There are two variants of the device available to support different voltage requirements. The AT21CS01 is targeted for low-voltage applications operating at 1.7V-3.6V. For applications that require higher voltage ranges such as Li-Ion/polymer batteries, the AT21CS11 will support 2.7V-4.5V operating range and is the ideal product to meet IEEE1725 specifications for electronic identification of battery packs.

Interested? The AT21CS01 is now available in production quantities in 3-lead SOT23, 8-lead SOIC and 4-ball WLCSP, while the AT21CS11 will debut later this year in Q4. Read more about the 2-pin, self-powered Serial EEPROM series here.

When it comes to firmware, when in doubt don’t leave it out!

Product design teams endeavor to plan the safe launch of electronics products to prevent re-discovering issues that should have been learned from the previous project. Many Serial Electrically Erasable Programmable Read-Only Memory (SEEPROM) users have never utilized such components and therefore may not have knowledge of potential issues. Here is a personal story from several years ago when I was asked to support a customer working on an issue on a weekend. (You may have already guessed that the call came to me that weekend was from my boss’s boss’s boss.)


Here’s the issue that was described to me over the phone by the customer engineers (hardware and firmware) while they were in their laboratory troubleshooting:

We exchanged emails with DSO (digital storage oscilloscope) captures of the serial protocol after which I would request another DSO capture or two. Once we were drilling down to the issue, a customer firmware engineer held the phone line while the customer hardware engineers made more measurements. The customer firmware engineer asked me, “Why would someone drive the SEEPROM /CS signal low (true) and then back high (false) with no clocks or data in?”  I quickly whipped out, “That is a chip select toggle that is utilized to recover from power interruption of the host microcontroller or from a protocol violation, and we have a Juraasic period FAQ about that buried deep in our website.”  The customer firmware engineer said, “Uh oh, I didn’t know why anyone would do that, so I took it out.” Soon, the hardware engineers emailed me a DSO capture showing a protocol violation and then no communication from the SEEPROM. I announced that the firmware engineer has the solution to this issue and should be able to produce a new firmware build to mitigate this situation in the future.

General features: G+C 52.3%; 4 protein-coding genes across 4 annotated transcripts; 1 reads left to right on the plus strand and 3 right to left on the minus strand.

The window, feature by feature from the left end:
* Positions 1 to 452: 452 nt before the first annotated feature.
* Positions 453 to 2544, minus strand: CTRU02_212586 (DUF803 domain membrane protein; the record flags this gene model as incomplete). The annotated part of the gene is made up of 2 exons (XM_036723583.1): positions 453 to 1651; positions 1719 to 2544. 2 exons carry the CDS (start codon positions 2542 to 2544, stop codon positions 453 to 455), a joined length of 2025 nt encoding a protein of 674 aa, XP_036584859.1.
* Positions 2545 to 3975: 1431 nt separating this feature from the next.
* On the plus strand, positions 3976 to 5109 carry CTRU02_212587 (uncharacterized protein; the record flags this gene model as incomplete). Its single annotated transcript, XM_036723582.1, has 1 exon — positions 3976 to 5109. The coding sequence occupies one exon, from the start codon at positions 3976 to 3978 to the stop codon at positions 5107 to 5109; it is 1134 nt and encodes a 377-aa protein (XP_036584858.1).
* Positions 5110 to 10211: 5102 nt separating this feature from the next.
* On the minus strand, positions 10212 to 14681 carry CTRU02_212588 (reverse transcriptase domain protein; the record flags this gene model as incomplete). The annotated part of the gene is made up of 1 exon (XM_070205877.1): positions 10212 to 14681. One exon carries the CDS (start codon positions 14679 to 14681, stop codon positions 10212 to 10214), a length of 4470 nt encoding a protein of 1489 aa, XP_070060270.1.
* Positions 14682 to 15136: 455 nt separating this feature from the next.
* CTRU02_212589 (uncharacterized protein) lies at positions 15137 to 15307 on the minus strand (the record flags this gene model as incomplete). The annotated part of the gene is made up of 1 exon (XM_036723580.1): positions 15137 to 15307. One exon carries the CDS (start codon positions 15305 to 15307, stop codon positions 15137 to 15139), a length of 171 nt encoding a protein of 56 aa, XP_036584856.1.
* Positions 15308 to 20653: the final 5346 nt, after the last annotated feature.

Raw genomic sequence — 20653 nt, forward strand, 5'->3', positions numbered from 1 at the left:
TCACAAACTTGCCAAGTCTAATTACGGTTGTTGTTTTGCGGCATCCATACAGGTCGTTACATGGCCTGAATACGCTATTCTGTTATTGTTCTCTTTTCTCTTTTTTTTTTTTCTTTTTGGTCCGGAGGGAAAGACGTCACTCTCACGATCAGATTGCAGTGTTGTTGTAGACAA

Several product lines were brought to a standstill because the task to reduce firmware lines of code took precedence over why the code was there to begin with. Numerous engineers (including myself) have worked weekends unnecessarily. The moral to the story is that if you have product firmware that communicates properly with an Atmel SEEPROM and you do not know why a few lines of code exist, then you may want to ask yourself about the expected benefit of modifying that code before you throw the baby out with the bath water. Sometimes things are there for a reason that may not be all that obvious.

Stick to the adage: “When in doubt, don’t leave it out.”

Oh, and one more thing… Please comment your firmware source files adequately to help the next firmware developer. Remember that person may just end up being a future version of you!

This blog was written by Clay Tomlinson, Atmel Staff Applications Engineer